The BBC has not been able to reach Mr Castellucci for comment, who appears to have deleted his social media accounts since reports about the Snapchat posts emerged.

According to the paper, he filmed the videos “at 30,000ft” during a flight from Paris to Madrid.

‘Not acceptable’

It said it had been contacted by passengers who had branded the stunt “dangerous” and “irresponsible”.

A spokeswoman for Luton-based EasyJet said it happened when the aircraft was not carrying out any manoeuvre and the flight operated safely.

She said: “Whilst at no point was the safety of the passengers compromised, this falls well short of the high standards EasyJet expects of its pilots.

“It is not acceptable and is not representative of the thousands of highly professional pilots who work for the airline.

“We take this issue seriously and, as such, the pilots have been suspended (in line with our procedures) pending a disciplinary investigation.”

5 pop songs you (probably) didn't know were about God

Justin BieberImage copyright
Getty Images

Image caption

Justin Bieber is said to be making an album of “Christian appropriate” songs

According to a report in The Sun, Justin Bieber is recording a religious concept album.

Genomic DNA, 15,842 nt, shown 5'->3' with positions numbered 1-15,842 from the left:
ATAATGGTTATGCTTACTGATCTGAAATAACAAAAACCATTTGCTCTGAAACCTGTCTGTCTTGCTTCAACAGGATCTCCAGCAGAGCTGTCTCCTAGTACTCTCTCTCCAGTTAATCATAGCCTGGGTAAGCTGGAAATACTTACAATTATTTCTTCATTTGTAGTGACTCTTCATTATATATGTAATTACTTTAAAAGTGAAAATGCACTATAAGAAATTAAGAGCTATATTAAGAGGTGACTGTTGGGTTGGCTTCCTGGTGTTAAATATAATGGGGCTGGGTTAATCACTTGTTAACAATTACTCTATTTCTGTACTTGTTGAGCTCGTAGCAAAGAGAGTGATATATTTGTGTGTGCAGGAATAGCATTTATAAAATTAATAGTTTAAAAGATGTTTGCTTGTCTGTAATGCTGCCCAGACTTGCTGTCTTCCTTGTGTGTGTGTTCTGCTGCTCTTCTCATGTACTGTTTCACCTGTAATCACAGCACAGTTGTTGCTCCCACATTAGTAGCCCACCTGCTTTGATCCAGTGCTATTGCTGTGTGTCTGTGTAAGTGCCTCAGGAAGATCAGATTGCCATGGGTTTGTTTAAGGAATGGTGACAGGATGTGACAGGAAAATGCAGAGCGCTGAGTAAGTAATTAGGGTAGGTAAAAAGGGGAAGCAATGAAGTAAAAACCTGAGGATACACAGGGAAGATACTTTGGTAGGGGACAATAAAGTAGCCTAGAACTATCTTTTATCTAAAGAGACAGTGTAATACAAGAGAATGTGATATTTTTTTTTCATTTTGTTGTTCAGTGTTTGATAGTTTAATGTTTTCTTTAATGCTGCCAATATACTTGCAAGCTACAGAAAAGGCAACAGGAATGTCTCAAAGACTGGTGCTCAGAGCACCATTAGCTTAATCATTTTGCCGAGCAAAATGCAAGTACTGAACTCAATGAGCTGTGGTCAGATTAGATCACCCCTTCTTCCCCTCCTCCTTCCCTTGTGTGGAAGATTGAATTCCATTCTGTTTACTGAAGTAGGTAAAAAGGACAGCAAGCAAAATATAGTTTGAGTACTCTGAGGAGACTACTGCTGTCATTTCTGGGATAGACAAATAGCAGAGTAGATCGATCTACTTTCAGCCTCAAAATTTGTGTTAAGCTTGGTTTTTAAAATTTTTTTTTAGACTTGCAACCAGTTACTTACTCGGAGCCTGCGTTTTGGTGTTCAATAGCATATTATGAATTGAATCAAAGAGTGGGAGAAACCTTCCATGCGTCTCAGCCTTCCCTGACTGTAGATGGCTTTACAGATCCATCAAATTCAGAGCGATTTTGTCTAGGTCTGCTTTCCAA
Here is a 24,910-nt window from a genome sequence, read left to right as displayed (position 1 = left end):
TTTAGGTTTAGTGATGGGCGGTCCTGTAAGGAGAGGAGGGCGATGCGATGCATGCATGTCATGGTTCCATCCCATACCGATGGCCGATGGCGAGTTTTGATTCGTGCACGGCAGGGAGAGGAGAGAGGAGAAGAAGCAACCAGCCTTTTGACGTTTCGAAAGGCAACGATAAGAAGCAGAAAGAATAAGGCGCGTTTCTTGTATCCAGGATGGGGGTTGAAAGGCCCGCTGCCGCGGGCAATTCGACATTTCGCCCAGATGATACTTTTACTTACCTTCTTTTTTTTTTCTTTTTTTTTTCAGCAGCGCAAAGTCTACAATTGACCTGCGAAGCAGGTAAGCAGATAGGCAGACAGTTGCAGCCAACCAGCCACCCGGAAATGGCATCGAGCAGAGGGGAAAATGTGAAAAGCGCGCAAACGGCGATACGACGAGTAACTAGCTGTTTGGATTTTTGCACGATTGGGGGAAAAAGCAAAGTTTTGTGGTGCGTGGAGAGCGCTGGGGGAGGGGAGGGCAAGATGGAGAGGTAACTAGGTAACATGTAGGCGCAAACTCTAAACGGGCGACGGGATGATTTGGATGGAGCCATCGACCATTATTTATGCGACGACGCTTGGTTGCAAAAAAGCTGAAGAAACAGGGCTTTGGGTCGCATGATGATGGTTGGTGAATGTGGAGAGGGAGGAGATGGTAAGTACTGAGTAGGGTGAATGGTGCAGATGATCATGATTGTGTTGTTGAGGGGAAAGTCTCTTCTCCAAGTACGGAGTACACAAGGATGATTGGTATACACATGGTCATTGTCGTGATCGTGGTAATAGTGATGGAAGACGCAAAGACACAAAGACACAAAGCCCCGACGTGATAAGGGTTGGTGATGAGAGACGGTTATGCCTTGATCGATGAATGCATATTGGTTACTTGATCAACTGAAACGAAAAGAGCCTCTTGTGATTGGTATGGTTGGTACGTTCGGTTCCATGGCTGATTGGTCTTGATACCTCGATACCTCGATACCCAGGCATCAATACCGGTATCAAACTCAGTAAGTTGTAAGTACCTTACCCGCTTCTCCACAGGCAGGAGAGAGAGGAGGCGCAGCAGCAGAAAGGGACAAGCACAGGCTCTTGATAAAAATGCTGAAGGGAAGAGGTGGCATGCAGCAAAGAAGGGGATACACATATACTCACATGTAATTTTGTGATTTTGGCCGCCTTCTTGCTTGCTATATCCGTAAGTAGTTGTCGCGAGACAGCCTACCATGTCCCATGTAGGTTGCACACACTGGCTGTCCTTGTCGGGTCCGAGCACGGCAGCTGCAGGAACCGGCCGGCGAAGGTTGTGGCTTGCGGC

The pop star is said to be on the lookout for songs with a Christian message after reconnecting with his faith through the Pentecostal megachurch Hillsong Church.

“There are key themes of love and redemption in the tracks he has created so far,” a source told the newspaper. “It will certainly ­surprise some fans.”

The inference seems to be that pop songs with a religious theme are automatically awful or, at least, don’t fit in the charts. The devil, as they say, has all the best tunes.

But there are plenty of examples of mainstream artists turning their faith into great pop songs – from Stormzy’s Blinded By Your Grace (“Oh my God, what a God I serve”) to Bob Marley’s One Love (“Give thanks and praise to the Lord and I will feel all right”).

So here are five other songs you might not realise had a theological theme.

1) Lenny Kravitz – Are You Gonna Go My Way

One of the most insistent riffs in rock is married to a lyric about a messianic figure recruiting disciples.

“I am the chosen, I am the one,” sings Kravitz. “But what I really want to know is/Are you going to go my way?”

The song came to Kravitz in a flash of inspiration – he recalls scribbling the lyrics down on a brown paper bag – but it reflects his real-life faith.

The star has a tattoo on his back which reads “My heart belongs to Jesus”, and he once called Christ “the ultimate rock star”.

2) Candi Staton – You Got The Love

Disco diva Candi Staton recorded You Got The Love in the 1980s after turning her back on secular music and devoting herself to the church.

Bizarrely, the song originally featured in a video about the world’s fattest man and his endeavour to lose weight.